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Ribbon Ceremony Held for Barrows Academy

November 7, 2013 - HIGH PROFILE MAGAZINE

Windham, CT – A ribbon cutting ceremony was held recently for the new Charles H. Barrows STEM Academy in Windham. The 83,700sf school accommodates 600 students ranging from full-day pre-kindergarten through 8th grade and services the Town of Windham and 22 surrounding towns.

 

It is the first STEM magnet school in northeast Connecticut. The academy offers a supportive, hands-on learning environment which emphasizes critical thinking and effective collaboration. Equipped with the latest technology in its classrooms and media center, the facility offers laboratories for oceanography, LEGO/Robotics and distance learning capabilities.

 

The architectural and interior design was completed by ID3A, LLC of Glastonbury. The construction team also included Consulting Engineering Services, Inc. (MEP), BSC Group, Inc. (LA), BVH Integrated Services (structural), Skanska (CM), Crabtree McGrath Associates, Inc. (food service), GZA GeoEnvironmental, Inc. (geotechnical) and ARCADIS was the program manager.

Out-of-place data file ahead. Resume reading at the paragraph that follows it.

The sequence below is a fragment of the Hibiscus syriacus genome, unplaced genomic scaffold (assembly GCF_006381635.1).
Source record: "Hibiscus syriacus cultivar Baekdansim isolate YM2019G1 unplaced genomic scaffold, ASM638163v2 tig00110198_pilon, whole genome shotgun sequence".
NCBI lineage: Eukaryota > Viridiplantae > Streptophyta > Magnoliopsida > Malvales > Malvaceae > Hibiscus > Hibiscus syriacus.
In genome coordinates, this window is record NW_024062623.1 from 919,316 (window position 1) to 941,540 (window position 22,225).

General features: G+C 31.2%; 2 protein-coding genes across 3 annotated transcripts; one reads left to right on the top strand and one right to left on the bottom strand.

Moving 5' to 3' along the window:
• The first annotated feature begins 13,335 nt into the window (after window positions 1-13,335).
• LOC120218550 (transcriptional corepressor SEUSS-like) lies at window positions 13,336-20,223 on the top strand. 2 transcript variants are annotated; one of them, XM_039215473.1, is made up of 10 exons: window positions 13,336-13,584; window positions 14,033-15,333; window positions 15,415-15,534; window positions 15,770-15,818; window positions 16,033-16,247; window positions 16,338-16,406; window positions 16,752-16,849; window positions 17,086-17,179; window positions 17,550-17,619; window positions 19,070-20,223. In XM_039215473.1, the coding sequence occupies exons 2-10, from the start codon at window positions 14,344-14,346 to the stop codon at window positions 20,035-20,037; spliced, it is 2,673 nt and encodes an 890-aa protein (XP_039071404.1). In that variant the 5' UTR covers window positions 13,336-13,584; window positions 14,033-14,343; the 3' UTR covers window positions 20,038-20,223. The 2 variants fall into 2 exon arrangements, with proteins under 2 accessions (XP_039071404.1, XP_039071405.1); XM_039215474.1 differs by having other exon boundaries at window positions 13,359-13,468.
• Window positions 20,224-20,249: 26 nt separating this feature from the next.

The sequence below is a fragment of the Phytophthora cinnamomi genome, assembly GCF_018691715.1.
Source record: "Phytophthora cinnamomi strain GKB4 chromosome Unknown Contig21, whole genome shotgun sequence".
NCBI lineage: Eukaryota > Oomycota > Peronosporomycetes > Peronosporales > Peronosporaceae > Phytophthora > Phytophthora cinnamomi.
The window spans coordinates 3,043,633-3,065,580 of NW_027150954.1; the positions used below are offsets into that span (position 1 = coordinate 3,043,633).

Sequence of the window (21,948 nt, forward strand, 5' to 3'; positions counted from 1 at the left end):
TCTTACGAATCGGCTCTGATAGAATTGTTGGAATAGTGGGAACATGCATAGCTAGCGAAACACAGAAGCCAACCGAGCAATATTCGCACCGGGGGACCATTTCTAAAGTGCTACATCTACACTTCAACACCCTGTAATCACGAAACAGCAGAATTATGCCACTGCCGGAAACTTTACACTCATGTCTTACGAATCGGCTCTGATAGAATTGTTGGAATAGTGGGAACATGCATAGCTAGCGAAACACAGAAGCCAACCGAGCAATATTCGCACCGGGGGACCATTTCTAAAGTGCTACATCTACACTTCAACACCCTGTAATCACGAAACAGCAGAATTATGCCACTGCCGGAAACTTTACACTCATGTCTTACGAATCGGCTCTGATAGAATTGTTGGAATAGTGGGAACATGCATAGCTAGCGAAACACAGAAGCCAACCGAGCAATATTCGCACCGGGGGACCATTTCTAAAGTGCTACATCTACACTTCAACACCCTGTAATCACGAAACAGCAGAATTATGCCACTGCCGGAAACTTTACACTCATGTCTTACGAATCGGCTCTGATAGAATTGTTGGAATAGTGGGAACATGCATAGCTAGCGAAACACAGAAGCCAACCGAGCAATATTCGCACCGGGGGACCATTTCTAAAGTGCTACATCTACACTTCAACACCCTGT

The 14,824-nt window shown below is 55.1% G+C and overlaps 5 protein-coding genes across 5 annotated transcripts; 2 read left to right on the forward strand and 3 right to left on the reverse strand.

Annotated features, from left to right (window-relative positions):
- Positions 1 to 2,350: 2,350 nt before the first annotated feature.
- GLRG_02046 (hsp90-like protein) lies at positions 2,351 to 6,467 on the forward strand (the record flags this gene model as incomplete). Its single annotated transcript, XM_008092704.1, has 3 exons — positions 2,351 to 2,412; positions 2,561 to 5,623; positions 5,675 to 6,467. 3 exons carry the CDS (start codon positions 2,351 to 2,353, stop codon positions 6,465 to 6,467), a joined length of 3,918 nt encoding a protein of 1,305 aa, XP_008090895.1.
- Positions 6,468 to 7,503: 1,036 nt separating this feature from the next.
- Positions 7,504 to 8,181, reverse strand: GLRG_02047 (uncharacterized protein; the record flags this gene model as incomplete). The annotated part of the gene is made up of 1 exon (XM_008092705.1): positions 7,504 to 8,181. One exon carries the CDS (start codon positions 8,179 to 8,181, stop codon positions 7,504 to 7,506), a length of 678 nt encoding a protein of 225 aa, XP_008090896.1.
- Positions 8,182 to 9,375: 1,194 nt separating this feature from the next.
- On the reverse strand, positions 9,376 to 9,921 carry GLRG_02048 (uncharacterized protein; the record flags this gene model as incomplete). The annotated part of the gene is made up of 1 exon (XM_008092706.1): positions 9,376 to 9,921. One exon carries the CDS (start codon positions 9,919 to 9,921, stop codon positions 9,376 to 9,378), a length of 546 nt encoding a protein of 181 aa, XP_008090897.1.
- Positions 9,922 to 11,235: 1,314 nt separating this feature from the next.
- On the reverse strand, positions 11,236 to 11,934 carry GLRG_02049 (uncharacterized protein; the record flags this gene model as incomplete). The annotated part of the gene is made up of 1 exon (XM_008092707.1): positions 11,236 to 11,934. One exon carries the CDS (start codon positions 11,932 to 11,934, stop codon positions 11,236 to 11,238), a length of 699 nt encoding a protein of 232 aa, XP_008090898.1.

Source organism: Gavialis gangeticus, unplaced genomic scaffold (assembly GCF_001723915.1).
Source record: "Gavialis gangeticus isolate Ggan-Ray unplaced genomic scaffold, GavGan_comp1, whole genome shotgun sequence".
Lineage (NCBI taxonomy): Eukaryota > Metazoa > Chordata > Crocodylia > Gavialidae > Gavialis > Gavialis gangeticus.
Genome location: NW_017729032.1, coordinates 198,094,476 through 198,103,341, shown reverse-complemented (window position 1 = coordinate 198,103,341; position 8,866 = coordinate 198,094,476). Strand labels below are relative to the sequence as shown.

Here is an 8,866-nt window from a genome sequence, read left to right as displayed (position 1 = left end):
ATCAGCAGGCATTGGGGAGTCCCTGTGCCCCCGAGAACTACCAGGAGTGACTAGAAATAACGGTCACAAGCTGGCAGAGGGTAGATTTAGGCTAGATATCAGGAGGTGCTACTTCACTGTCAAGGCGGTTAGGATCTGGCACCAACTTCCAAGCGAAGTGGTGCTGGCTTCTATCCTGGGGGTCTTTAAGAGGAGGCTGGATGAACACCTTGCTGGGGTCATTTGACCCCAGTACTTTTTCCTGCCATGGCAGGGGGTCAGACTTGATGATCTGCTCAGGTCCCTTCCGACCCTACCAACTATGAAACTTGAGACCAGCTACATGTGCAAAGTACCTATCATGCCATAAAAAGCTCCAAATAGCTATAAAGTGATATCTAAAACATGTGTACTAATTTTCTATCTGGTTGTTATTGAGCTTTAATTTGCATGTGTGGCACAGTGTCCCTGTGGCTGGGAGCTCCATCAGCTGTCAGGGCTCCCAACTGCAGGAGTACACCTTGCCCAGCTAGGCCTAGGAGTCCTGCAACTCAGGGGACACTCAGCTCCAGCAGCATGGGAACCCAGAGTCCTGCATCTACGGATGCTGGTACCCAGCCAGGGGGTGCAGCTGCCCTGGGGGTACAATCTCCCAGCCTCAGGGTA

The STEM curriculum features four large science / technology rooms. The new project science room cantilevers into the courtyard below where students can view rainwater as it drains down Rain Chains into a bio-swale which runs through the center of the courtyard. The Oceanography Suite is equipped with saltwater and freshwater aquariums and a touch-tank for aquatic and marine sciences and biology studies. A dedicated technology room offers bench space and a 3D printer that can turn a block of plastic into any shape a student has designed.

 

The schoolyard features a sundial with butterfly, vegetable, flower and sensory gardens. A wind turbine and solar electric panels generate power. Interactive smart boards are fitted in every classroom and link to a dashboard which displays live data from the weather station and wind turbine, and serves as a teaching tool for the students. Rain gardens, biofiltration swales, and other natural drainage, minimize the demand for storm water piping and indigenous plantings eliminate the need for irrigation.